The 7 tea roses sitting on the deck, roots untangled and exposed, tilted in their makeshift pots, looked like fish out of water. I stared at them through the picture window. The wind whipped the mustard ash leaves across the peeling gray paint. We called a handyman to help shore the deck for winter. He is coming Thursday. And we are looking into gutters for the small white cottage named Indria. Another way I knew I loved Liz – when she referred to her home by proper name.
I have felt like a fish out of water most of my life. A grand sweeping statement, not made of detail or feeling. Living an alternative lifestyle is a long swim upriver. Strong. Strong and long. Luckily, I am a good swimmer. But lately, weak in the knees. And fish don’t have knees, do they? Only fins and gills. They breathe with gills. Oxygen out. Or in? Now I’m confusing lungless fish with the leaves on the oaks that bend and gnarl across skies to the west of me.
I’m longing for more confidence. Everything is going fine. Swimmingly, in fact. Yet that nagging doubt. It rises this time of year, when the skies grow darker and the hours of light, leaner. I am sad to see the light go. Happy for a snowy winter. Can you have it both ways? Maybe in pulp fiction.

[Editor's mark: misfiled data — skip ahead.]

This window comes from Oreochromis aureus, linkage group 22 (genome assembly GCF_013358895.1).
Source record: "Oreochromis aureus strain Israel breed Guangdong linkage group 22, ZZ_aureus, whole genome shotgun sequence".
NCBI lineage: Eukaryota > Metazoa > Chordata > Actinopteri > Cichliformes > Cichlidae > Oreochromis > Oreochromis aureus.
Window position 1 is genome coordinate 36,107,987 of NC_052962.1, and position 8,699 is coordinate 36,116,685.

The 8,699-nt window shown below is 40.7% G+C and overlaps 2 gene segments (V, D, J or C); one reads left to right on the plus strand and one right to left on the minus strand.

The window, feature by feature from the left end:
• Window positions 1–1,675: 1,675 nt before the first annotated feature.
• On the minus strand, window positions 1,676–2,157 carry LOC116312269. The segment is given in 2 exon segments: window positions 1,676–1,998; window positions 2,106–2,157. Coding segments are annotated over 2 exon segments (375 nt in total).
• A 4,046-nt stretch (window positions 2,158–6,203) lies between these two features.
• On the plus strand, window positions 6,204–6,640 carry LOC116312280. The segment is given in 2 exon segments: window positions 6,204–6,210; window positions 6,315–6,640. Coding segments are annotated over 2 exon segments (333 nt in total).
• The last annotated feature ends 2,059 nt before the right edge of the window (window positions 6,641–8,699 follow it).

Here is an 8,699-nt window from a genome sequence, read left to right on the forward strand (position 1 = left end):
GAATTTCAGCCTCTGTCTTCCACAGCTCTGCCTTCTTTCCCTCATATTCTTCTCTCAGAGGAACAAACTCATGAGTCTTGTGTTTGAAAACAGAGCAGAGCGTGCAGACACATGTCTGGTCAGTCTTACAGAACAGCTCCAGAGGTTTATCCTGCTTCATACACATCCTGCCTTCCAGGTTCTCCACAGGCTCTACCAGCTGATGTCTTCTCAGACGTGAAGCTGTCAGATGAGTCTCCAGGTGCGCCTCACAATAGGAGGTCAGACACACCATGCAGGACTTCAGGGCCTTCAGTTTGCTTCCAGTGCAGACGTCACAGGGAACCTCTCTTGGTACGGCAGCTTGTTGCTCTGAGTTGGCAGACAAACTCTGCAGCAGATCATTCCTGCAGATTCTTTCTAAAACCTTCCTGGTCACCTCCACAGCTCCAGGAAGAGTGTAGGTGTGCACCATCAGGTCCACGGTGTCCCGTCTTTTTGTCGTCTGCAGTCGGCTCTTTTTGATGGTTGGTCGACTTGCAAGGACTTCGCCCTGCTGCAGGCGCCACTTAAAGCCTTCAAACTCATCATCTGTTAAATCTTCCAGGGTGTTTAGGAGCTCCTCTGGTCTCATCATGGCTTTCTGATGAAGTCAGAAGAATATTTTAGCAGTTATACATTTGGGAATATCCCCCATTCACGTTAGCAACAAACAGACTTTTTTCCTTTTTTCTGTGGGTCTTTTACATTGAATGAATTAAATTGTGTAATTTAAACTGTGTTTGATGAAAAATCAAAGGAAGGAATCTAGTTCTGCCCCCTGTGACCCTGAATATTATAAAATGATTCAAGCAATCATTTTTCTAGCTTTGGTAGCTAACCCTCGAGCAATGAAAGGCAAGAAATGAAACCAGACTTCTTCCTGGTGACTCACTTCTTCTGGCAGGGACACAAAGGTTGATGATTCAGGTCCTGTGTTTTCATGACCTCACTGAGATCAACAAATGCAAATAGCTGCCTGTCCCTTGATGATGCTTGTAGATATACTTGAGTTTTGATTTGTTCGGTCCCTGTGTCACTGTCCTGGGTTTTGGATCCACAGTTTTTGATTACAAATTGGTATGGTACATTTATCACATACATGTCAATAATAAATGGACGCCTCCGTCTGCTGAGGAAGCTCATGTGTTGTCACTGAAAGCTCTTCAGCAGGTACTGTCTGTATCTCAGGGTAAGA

The tea roses – Liz drove home from work, unpadlocked the shed, and out came the square-toed shovel. I was commenting on red Ravine and peeked up to see her bent body over a grassy hole. I had to go out and help. 7 tea roses. We inherited them from our friends who moved last summer, only 10 minutes away. They bought a new house and are not fond of the idiosyncrasies of hybrid roses.
But Liz never shrinks from a challenge. It is I who run. She has the greenest of thumbs and now I’m thinking about the time we visited the Jolly Green Giant sign down in rolling, hilly southern Minnesota, Le Sueur. She snapped a photo of me standing next to the pea-clothed big guy. Did he have a leaf for a hat? Oxygen. If I find the photo, maybe I’ll post it. But then I’d have to blur out my face and body leaving nothing but – this writing practice.
Last night before the rain, I pulled on steel-toed motorcycle boots and helped Liz plant the 7 tea roses we dug up from our friends’ home on Sunday. They have round white tags with silver edges and names like Queen Elizabeth and Glowing Peace and Elle and Mirandy and Betty White, but we gave Betty away to our neighbor, Bev. And when we were done, they looked happier and no longer like fish out of water, but roots in wet land.
And my fingernails bled dirt underneath and my hands smelled like a ribbon of earthworm. My hair blew back behind my eardrums and the wind was so loud she swept the changing season that seems to pound through my head. We walked into Indria and made chicken and dumpling soup. And all seemed right with the world until I remembered the fish that I’m allergic to now, and the lump came back into my throat. The same watery lump that dumps me on dry land, wondering which decision it is that will tip the gray scales.
-posted on red Ravine, Wednesday, September 26th, 2007
-from Topic post, WRITING TOPIC – FISH OUT OF WATER